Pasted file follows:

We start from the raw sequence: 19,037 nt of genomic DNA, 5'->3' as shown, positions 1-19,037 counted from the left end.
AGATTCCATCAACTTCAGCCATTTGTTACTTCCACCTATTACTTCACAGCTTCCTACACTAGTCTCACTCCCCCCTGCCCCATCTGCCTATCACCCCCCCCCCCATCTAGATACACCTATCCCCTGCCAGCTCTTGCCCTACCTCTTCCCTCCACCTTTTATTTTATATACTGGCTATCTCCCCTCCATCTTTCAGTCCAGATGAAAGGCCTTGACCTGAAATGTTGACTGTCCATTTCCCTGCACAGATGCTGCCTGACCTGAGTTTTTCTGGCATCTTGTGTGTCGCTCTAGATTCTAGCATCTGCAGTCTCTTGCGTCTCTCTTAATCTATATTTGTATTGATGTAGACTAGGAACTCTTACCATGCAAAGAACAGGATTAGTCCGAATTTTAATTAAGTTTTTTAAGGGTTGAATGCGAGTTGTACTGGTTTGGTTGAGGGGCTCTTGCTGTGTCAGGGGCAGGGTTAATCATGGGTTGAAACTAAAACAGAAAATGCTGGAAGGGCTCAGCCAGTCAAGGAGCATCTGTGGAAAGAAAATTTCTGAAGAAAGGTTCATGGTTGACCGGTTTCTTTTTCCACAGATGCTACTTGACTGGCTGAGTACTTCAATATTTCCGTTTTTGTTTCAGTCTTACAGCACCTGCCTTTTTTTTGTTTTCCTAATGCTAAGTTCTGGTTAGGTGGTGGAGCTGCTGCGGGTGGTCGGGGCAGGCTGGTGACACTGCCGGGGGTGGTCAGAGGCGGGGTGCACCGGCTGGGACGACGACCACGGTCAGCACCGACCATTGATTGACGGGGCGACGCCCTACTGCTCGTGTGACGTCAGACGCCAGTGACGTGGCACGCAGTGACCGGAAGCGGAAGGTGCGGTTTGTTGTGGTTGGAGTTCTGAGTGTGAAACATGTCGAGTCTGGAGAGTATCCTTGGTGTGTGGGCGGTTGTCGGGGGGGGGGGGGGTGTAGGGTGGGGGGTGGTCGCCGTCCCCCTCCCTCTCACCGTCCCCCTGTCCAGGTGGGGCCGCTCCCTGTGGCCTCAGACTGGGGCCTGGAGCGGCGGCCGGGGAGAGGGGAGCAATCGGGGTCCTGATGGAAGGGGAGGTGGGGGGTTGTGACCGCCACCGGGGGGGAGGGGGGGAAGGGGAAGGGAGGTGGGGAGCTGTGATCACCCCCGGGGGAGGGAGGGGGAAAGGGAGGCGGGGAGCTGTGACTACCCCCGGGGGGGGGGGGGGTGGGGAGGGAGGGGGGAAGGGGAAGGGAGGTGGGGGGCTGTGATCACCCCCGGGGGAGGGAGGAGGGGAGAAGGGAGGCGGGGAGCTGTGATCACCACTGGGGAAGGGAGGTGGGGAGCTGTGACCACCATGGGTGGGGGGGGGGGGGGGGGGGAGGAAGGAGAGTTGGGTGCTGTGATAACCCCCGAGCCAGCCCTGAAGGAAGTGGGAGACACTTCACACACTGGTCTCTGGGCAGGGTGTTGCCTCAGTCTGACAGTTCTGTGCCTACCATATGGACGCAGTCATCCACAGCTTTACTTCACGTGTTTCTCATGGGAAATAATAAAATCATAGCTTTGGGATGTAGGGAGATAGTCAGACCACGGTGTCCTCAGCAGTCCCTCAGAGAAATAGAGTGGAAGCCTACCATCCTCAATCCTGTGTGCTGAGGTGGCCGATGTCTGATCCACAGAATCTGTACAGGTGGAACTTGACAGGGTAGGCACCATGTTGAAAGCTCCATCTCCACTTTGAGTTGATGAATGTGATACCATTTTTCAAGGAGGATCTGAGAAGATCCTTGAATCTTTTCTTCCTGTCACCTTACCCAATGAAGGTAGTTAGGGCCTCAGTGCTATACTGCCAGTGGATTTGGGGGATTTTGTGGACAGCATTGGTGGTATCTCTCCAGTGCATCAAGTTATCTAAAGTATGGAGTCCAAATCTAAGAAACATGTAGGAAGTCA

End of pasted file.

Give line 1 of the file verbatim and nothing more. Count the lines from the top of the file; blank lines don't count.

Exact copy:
We start from the raw sequence: 19,037 nt of genomic DNA, 5'->3' as shown, positions 1-19,037 counted from the left end.